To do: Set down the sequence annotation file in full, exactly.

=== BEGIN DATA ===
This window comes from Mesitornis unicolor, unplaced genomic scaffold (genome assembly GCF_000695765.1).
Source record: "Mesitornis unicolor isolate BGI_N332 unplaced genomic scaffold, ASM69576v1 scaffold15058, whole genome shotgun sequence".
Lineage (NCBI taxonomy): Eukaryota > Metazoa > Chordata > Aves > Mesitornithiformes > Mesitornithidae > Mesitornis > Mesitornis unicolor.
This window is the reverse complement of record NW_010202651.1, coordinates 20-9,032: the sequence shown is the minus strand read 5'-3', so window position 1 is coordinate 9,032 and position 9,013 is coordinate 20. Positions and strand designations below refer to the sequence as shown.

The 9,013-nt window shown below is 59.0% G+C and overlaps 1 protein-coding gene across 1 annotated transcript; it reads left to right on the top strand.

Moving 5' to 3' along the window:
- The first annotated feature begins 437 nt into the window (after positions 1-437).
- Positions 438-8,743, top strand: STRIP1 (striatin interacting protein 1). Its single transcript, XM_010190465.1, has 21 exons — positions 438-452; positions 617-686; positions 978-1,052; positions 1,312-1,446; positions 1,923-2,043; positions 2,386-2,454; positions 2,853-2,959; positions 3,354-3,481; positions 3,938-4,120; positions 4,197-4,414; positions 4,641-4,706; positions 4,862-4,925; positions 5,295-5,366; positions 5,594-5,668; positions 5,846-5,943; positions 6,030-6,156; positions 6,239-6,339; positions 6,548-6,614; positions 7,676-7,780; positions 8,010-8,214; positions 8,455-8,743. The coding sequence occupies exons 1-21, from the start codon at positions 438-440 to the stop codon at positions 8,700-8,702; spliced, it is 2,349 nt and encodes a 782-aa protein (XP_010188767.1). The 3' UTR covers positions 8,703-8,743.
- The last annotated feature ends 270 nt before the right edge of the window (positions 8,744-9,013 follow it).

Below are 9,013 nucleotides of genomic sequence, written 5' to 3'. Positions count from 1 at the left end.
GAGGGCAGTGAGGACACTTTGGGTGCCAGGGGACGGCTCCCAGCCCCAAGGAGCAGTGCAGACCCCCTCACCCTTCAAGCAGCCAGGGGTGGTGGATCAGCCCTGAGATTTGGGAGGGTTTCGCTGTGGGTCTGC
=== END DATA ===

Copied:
This window comes from Mesitornis unicolor, unplaced genomic scaffold (genome assembly GCF_000695765.1).
Source record: "Mesitornis unicolor isolate BGI_N332 unplaced genomic scaffold, ASM69576v1 scaffold15058, whole genome shotgun sequence".
Lineage (NCBI taxonomy): Eukaryota > Metazoa > Chordata > Aves > Mesitornithiformes > Mesitornithidae > Mesitornis > Mesitornis unicolor.
This window is the reverse complement of record NW_010202651.1, coordinates 20-9,032: the sequence shown is the minus strand read 5'-3', so window position 1 is coordinate 9,032 and position 9,013 is coordinate 20. Positions and strand designations below refer to the sequence as shown.

The 9,013-nt window shown below is 59.0% G+C and overlaps 1 protein-coding gene across 1 annotated transcript; it reads left to right on the top strand.

Moving 5' to 3' along the window:
- The first annotated feature begins 437 nt into the window (after positions 1-437).
- Positions 438-8,743, top strand: STRIP1 (striatin interacting protein 1). Its single transcript, XM_010190465.1, has 21 exons — positions 438-452; positions 617-686; positions 978-1,052; positions 1,312-1,446; positions 1,923-2,043; positions 2,386-2,454; positions 2,853-2,959; positions 3,354-3,481; positions 3,938-4,120; positions 4,197-4,414; positions 4,641-4,706; positions 4,862-4,925; positions 5,295-5,366; positions 5,594-5,668; positions 5,846-5,943; positions 6,030-6,156; positions 6,239-6,339; positions 6,548-6,614; positions 7,676-7,780; positions 8,010-8,214; positions 8,455-8,743. The coding sequence occupies exons 1-21, from the start codon at positions 438-440 to the stop codon at positions 8,700-8,702; spliced, it is 2,349 nt and encodes a 782-aa protein (XP_010188767.1). The 3' UTR covers positions 8,703-8,743.
- The last annotated feature ends 270 nt before the right edge of the window (positions 8,744-9,013 follow it).

Below are 9,013 nucleotides of genomic sequence, written 5' to 3'. Positions count from 1 at the left end.
GAGGGCAGTGAGGACACTTTGGGTGCCAGGGGACGGCTCCCAGCCCCAAGGAGCAGTGCAGACCCCCTCACCCTTCAAGCAGCCAGGGGTGGTGGATCAGCCCTGAGATTTGGGAGGGTTTCGCTGTGGGTCTGC